For just about every significant news story this year, some part of Anonymous’ digital shadow hung large. We’ve even heard from Anonymous personally this year; after one of our stories, members of the group (presumably) hacked my personal email account, just to deliver a message. Dear Anonymous: I hear you.

But truth be told, I don’t fully understand you. Nor, I think, does anyone, really. For any given attack, there’s no sure way of knowing if Anonymous was behind it, or just some free-lancers looking for a little Internet mayhem. And then again, who’s to say what Anonymous even is? There’s no board, no director, no organizing structure. Just hundreds, or thousands, of web lurkers stirring up the digital pot. Anonymous is like fog: you can see it, but no matter how hard you try, you just can’t grab it.

So as we look back at what’s happened, and squint hard to try and imagine what the future holds, our money is that Anonymous will be there throughout the new year, whatever the story.

All good things to all our readers in the coming new year.

7 Responses to “An Anonymous Year”

  1. [...] clients vulnerableABS CBN NewsAnonymous targets military-gear site in latest holiday hackCNETAn Anonymous YearVoice of America (blog)Economic Times -Times of India -CNN Internationalall 280 news [...]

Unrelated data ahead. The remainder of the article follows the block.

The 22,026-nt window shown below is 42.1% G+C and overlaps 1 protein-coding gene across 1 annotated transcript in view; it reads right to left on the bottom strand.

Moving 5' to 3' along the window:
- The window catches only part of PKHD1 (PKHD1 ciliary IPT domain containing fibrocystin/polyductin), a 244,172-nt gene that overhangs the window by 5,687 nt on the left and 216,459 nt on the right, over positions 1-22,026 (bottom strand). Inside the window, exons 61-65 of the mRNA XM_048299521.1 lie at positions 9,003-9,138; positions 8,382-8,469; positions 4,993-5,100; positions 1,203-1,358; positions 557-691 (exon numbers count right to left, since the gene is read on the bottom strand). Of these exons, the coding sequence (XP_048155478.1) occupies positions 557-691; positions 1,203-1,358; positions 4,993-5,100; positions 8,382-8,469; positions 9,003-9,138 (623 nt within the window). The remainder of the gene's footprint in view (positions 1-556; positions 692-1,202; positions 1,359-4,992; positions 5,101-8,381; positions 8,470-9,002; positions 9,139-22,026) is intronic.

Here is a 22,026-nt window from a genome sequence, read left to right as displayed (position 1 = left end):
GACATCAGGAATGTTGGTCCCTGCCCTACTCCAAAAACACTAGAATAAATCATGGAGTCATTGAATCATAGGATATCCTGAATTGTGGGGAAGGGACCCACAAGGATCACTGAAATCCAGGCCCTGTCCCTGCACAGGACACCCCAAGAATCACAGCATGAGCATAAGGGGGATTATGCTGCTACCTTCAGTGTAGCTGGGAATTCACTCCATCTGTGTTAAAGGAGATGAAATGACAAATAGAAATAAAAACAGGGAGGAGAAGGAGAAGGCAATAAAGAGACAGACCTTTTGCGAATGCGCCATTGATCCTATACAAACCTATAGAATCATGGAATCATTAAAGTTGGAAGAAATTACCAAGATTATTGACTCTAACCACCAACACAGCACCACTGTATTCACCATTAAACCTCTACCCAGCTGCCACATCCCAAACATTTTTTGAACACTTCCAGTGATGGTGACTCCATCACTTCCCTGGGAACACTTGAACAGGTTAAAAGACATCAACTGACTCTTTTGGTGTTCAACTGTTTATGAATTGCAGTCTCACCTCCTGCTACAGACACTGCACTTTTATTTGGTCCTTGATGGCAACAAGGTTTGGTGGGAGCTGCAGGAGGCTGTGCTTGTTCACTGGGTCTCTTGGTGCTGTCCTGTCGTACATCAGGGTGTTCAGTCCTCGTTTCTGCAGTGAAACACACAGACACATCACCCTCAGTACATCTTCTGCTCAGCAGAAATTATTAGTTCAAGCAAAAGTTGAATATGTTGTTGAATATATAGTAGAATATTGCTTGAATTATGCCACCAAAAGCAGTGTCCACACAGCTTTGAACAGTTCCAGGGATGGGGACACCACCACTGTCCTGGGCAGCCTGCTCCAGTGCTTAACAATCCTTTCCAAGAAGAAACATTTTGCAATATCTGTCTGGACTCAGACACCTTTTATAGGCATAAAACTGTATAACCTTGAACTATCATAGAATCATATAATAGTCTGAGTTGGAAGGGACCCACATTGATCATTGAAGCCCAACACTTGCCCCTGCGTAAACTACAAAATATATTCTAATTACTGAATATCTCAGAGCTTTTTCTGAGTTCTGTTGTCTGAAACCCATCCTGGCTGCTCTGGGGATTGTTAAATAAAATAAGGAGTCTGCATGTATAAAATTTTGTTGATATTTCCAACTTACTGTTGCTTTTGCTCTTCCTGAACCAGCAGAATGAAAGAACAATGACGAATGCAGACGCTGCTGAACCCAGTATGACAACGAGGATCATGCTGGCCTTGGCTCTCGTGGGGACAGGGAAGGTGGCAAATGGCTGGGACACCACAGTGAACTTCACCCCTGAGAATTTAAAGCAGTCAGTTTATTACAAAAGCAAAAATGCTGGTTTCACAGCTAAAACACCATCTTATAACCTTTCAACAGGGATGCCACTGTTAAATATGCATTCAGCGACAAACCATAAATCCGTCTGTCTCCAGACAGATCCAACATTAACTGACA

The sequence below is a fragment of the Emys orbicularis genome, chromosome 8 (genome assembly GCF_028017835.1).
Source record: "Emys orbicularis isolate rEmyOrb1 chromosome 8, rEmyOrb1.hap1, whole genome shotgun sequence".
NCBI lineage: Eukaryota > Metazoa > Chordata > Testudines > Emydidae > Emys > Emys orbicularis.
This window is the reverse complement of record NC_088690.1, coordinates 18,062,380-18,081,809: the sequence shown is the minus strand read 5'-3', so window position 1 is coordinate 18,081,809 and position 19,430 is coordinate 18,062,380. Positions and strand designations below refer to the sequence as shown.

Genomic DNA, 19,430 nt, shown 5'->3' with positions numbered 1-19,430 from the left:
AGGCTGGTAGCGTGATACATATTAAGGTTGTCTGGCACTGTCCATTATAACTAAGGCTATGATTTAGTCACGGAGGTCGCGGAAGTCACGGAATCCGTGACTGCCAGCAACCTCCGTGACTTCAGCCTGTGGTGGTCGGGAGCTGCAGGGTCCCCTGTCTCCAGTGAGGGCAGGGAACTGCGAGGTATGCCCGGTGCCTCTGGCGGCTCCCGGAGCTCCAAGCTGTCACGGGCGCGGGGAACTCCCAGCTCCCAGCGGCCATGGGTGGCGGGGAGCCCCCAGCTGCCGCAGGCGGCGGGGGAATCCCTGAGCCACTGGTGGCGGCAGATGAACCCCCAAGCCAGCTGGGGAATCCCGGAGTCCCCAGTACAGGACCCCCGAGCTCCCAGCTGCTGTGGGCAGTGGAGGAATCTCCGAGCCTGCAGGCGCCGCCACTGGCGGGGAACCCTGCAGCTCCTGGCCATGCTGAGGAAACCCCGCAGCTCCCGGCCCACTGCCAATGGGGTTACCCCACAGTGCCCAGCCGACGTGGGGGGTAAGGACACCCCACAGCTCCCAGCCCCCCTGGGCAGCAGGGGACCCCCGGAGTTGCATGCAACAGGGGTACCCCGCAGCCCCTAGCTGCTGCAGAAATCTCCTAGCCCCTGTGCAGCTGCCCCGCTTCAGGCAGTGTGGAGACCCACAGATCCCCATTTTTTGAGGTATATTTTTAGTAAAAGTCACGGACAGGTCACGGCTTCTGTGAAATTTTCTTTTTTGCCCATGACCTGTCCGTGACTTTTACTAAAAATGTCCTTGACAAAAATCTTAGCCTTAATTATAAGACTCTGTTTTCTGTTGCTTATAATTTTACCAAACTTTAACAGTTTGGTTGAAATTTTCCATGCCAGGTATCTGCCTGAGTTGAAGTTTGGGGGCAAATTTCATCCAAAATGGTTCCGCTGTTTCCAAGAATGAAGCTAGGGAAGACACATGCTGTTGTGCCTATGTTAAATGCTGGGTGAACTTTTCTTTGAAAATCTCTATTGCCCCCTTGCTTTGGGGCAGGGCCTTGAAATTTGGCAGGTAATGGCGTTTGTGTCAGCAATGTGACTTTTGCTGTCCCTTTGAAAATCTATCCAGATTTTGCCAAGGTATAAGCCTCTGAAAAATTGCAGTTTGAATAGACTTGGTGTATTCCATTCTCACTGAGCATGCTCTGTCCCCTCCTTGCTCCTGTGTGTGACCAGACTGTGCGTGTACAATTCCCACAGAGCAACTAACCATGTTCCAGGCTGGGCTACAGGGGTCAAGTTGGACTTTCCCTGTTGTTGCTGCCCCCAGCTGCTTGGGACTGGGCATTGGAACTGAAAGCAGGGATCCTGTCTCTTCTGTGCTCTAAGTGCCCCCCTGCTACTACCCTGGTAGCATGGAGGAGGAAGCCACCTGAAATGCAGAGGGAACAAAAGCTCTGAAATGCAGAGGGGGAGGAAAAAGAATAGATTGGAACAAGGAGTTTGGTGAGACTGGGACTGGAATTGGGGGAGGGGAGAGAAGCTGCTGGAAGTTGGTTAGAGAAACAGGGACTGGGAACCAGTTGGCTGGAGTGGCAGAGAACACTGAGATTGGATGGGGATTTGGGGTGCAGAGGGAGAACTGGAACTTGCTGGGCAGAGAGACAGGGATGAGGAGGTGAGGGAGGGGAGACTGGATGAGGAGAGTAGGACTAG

2. Of course there are leaders and an organizing structure. Do you think it’s really as easy as they say to go around hacking web sites? It has very rigid command structures in fact and they are merciless about keeping recruits in line.

    http://3dblogger.typepad.com/wired_state/2011/02/on-anon.html

    Journalistic coverage needs to become less breathless and impressed and more critical of this neo-totalitarian movement that wants to enforce Internet rule by force and take away other people’s rights.

    • Doug Bernard says:

      Catherine: I would love to speak with you directly about what you know. Can you contact me at VOA? Or drop me an email at dbjohnson@voanews.com. I’ll know who it’s from. albest; –dbj

    • slothrop says:

      Catherine, I couldn’t help but cringe while reading your link. So many of the points in it were horribly misinformed if not downright fallacious. I cannot help but think that you have never truly interacted with Anonymous, or at least have never peered beyond their surface facade.